Holly Family with Raphael, Tobías and St. Jerome, The Madonna with a Fish

Alongside Michelangelo and Leonardo da Vinci, Raphael was one of the three great painters of the Renaissance. While Leonardo was known for his use of wonderfully blurred outlines, or sfumato, and Michelangelo for the monumental scale of his works, Raphael stood out for having achieved “perfect beauty”. His Madonnas are superbly delicate.

This picture gets its name from the fish being held by the Young Tobias, a character from the Old Testament who, when travelling in the company of the Archangel Raphael, used the guts of a fish to cure his father’s blindness.

The purpose of the painting is to convey the same message as the Book of Tobias: true wisdom consists of keeping our faith in God, even in the most desperate situations. And let us not forget that the fish is also the symbol of Christ.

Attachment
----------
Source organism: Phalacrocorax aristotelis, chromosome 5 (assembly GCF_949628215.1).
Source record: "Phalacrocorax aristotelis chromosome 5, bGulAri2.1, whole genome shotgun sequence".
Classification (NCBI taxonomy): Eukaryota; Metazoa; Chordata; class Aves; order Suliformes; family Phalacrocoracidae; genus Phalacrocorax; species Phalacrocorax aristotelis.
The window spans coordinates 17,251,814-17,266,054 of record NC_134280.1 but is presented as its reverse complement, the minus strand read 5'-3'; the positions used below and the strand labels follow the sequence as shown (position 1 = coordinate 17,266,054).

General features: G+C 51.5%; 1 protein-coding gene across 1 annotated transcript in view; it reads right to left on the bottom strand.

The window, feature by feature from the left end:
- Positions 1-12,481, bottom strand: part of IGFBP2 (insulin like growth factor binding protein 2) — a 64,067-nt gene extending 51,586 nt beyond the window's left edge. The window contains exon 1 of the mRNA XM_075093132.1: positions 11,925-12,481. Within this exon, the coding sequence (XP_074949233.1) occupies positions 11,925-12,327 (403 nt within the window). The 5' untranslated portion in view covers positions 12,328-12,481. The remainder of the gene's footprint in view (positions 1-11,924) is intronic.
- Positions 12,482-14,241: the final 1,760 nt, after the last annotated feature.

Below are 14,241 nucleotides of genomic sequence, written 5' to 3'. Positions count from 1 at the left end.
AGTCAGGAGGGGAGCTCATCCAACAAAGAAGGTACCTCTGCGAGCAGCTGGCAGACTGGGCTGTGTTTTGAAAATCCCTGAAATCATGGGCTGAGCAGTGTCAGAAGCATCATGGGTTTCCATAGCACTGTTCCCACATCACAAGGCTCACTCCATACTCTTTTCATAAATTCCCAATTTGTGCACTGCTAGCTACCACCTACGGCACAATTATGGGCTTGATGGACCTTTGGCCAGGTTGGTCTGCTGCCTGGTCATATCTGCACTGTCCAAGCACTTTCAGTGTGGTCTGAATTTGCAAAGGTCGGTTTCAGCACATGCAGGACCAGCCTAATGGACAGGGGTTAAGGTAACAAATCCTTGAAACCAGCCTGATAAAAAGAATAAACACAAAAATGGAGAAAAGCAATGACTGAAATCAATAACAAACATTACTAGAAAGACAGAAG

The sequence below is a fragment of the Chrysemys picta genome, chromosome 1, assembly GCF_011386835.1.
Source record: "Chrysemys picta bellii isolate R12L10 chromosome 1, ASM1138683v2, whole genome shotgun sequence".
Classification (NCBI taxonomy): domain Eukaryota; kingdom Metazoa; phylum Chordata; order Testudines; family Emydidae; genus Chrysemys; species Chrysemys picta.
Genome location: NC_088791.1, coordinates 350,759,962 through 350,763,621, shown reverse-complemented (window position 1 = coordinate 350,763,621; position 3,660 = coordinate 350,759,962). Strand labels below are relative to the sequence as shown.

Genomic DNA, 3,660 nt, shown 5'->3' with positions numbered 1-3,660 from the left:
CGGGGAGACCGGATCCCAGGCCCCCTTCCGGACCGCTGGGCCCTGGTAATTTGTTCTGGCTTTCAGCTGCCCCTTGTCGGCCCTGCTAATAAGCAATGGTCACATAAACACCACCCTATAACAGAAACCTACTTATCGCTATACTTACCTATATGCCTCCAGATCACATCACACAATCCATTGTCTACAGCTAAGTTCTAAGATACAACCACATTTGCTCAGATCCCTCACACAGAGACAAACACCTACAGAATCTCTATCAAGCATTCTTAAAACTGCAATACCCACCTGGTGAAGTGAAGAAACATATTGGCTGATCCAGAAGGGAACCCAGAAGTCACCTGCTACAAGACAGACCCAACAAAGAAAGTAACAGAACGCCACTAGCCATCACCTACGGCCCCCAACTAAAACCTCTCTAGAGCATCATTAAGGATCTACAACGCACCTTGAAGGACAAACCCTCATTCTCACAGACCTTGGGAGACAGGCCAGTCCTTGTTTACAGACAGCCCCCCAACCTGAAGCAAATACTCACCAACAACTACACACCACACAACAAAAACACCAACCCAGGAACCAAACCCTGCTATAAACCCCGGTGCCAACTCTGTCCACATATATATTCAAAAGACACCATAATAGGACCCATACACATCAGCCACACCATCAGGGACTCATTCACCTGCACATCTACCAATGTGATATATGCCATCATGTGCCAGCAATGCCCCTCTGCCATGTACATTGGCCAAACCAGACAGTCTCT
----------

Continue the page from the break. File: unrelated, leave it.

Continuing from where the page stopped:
On the right of the Virgin Mary is an old man with a lion at his feet and a large book in his hand. These symbols indicate that this is St. Jerome, who translated the Bible into Latin. This version of the Bible is known as the Vulgate, because it was written in Vulgar Latin in order to be easier to understand. The lion is a reference to the saint’s years in the desert as a hermit and anchorite. Tradition has it that the saint removed a thorn from the lion’s paw and tamed it, so that it became his symbol. From her regal position, the Virgin Mary seems to be holding onto the child, who is reaching out to touch the fish.

(c) (R) 2013, MUSMon com S.L.
Text (a) Catalina Serrano Romero
English translation (a) Thisbe Burns